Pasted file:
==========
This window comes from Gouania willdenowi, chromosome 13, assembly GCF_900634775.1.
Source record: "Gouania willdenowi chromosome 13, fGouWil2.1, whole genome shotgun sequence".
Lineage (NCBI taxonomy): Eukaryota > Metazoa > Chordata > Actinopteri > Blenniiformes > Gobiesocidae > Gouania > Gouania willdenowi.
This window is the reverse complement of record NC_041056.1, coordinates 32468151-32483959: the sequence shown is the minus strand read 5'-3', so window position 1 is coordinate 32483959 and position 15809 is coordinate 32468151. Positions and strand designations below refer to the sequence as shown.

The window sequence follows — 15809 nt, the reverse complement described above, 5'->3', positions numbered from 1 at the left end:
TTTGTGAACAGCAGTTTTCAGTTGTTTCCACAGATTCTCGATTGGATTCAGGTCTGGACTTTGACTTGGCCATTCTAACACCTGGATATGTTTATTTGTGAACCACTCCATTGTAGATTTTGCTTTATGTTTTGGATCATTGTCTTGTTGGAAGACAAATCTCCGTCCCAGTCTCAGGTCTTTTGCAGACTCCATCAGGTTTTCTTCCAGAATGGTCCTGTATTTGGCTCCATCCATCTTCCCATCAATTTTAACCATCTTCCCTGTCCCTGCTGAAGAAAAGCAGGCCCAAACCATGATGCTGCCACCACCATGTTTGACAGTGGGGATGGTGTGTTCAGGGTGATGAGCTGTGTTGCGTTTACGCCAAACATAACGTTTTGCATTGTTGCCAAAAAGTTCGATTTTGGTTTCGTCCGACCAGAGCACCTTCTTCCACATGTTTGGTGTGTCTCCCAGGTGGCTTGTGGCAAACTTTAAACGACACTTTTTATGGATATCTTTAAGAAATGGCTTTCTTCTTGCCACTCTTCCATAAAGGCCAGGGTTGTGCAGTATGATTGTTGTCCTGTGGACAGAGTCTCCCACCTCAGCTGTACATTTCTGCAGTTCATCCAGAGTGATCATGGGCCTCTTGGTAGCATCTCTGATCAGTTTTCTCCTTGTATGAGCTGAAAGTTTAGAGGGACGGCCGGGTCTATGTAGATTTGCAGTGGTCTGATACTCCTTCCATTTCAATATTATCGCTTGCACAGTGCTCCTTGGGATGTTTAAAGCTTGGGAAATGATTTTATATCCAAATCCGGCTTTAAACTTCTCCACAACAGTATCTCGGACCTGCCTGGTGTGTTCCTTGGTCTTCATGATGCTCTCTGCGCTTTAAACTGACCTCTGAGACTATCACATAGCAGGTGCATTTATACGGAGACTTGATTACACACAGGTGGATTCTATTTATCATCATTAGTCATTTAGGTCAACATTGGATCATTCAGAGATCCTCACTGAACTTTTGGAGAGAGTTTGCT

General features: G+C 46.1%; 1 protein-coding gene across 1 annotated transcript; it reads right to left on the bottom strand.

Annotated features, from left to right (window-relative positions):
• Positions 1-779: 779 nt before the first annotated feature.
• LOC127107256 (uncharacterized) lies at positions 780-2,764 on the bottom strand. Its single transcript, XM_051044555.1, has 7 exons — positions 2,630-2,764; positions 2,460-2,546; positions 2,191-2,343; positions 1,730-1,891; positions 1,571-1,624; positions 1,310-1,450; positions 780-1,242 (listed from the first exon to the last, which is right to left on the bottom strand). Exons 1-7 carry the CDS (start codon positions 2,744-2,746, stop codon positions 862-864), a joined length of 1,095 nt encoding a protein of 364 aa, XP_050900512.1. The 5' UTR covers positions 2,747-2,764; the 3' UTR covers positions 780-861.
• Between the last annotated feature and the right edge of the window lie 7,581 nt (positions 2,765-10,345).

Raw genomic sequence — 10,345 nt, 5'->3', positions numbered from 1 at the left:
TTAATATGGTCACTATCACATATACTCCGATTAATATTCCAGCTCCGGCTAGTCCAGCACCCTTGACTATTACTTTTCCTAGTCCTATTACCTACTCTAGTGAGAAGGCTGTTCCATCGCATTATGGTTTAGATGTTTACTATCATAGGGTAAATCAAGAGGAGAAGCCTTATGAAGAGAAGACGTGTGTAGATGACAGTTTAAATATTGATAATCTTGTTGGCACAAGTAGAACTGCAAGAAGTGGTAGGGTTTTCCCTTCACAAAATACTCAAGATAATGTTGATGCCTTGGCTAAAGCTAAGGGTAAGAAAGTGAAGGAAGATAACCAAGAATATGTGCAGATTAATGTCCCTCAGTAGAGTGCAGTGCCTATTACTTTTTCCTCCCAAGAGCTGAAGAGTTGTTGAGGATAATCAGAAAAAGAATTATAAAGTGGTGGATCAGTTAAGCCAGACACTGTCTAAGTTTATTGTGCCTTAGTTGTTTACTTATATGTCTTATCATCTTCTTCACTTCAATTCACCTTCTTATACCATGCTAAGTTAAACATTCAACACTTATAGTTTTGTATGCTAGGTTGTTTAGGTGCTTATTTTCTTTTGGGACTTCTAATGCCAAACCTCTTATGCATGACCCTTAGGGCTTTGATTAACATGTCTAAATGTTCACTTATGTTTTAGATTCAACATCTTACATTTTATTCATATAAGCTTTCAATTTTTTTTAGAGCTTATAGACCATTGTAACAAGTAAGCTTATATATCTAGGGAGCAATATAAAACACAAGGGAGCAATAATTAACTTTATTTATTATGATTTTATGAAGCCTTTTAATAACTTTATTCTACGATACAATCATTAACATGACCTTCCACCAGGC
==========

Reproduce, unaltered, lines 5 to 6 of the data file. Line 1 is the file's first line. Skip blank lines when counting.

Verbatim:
The window sequence follows — 15809 nt, the reverse complement described above, 5'->3', positions numbered from 1 at the left end:
TTTGTGAACAGCAGTTTTCAGTTGTTTCCACAGATTCTCGATTGGATTCAGGTCTGGACTTTGACTTGGCCATTCTAACACCTGGATATGTTTATTTGTGAACCACTCCATTGTAGATTTTGCTTTATGTTTTGGATCATTGTCTTGTTGGAAGACAAATCTCCGTCCCAGTCTCAGGTCTTTTGCAGACTCCATCAGGTTTTCTTCCAGAATGGTCCTGTATTTGGCTCCATCCATCTTCCCATCAATTTTAACCATCTTCCCTGTCCCTGCTGAAGAAAAGCAGGCCCAAACCATGATGCTGCCACCACCATGTTTGACAGTGGGGATGGTGTGTTCAGGGTGATGAGCTGTGTTGCGTTTACGCCAAACATAACGTTTTGCATTGTTGCCAAAAAGTTCGATTTTGGTTTCGTCCGACCAGAGCACCTTCTTCCACATGTTTGGTGTGTCTCCCAGGTGGCTTGTGGCAAACTTTAAACGACACTTTTTATGGATATCTTTAAGAAATGGCTTTCTTCTTGCCACTCTTCCATAAAGGCCAGGGTTGTGCAGTATGATTGTTGTCCTGTGGACAGAGTCTCCCACCTCAGCTGTACATTTCTGCAGTTCATCCAGAGTGATCATGGGCCTCTTGGTAGCATCTCTGATCAGTTTTCTCCTTGTATGAGCTGAAAGTTTAGAGGGACGGCCGGGTCTATGTAGATTTGCAGTGGTCTGATACTCCTTCCATTTCAATATTATCGCTTGCACAGTGCTCCTTGGGATGTTTAAAGCTTGGGAAATGATTTTATATCCAAATCCGGCTTTAAACTTCTCCACAACAGTATCTCGGACCTGCCTGGTGTGTTCCTTGGTCTTCATGATGCTCTCTGCGCTTTAAACTGACCTCTGAGACTATCACATAGCAGGTGCATTTATACGGAGACTTGATTACACACAGGTGGATTCTATTTATCATCATTAGTCATTTAGGTCAACATTGGATCATTCAGAGATCCTCACTGAACTTTTGGAGAGAGTTTGCT